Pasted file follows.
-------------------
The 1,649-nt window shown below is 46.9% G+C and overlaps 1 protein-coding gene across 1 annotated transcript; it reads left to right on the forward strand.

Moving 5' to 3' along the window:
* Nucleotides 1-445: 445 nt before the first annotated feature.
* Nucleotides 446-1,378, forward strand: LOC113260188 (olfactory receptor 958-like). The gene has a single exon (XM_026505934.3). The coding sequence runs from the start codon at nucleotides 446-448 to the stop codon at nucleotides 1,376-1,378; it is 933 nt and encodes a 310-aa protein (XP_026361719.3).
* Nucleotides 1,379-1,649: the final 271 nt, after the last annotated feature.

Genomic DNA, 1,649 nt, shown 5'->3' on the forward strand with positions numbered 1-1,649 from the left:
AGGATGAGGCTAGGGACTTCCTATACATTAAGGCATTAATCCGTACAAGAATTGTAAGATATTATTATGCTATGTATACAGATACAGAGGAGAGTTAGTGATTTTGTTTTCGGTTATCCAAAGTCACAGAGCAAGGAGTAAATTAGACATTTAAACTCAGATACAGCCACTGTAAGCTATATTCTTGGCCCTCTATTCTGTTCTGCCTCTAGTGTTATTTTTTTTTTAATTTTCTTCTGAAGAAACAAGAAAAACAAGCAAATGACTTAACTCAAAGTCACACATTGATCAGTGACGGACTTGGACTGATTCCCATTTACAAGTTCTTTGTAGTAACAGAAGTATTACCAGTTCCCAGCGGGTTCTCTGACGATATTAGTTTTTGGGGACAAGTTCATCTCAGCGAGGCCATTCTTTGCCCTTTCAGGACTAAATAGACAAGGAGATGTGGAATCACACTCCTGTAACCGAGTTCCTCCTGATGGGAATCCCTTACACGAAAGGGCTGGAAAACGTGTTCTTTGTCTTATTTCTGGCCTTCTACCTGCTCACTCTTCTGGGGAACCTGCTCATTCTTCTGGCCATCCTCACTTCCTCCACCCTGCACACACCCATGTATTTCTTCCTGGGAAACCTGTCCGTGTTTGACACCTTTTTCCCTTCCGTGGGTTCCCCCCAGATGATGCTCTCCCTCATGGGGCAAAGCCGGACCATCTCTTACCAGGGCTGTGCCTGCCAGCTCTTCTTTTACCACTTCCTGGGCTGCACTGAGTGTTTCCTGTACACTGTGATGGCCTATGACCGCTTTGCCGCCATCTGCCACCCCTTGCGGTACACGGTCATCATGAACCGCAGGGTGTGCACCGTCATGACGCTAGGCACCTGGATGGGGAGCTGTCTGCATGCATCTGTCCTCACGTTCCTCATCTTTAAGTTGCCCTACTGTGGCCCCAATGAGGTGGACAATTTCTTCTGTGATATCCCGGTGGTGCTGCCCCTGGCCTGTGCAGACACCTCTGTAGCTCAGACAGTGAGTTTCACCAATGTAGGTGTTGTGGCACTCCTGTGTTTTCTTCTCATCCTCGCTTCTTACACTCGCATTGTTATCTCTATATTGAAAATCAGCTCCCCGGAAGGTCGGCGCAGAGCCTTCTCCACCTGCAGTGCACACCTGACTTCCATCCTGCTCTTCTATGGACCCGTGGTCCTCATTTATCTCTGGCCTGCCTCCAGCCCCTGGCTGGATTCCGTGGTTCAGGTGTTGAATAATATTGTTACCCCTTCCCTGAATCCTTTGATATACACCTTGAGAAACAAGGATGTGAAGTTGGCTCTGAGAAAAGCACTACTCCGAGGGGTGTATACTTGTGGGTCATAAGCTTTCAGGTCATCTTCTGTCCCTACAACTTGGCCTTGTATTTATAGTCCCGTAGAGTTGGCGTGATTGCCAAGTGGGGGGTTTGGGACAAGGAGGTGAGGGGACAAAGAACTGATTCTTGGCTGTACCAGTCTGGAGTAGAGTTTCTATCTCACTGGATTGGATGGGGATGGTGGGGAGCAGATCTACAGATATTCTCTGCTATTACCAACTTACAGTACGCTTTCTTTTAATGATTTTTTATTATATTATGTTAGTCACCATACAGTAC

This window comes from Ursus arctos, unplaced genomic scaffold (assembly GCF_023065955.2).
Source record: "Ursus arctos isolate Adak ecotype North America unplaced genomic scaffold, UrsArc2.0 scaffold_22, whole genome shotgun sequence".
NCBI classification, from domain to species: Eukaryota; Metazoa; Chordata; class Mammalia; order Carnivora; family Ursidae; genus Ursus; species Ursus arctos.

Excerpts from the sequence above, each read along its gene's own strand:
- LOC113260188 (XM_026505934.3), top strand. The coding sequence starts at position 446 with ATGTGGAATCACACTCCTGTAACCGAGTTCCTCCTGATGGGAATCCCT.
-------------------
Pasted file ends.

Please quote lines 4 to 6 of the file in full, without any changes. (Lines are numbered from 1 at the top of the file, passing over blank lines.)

* Nucleotides 446-1,378, forward strand: LOC113260188 (olfactory receptor 958-like). The gene has a single exon (XM_026505934.3). The coding sequence runs from the start codon at nucleotides 446-448 to the stop codon at nucleotides 1,376-1,378; it is 933 nt and encodes a 310-aa protein (XP_026361719.3).
* Nucleotides 1,379-1,649: the final 271 nt, after the last annotated feature.

Genomic DNA, 1,649 nt, shown 5'->3' on the forward strand with positions numbered 1-1,649 from the left: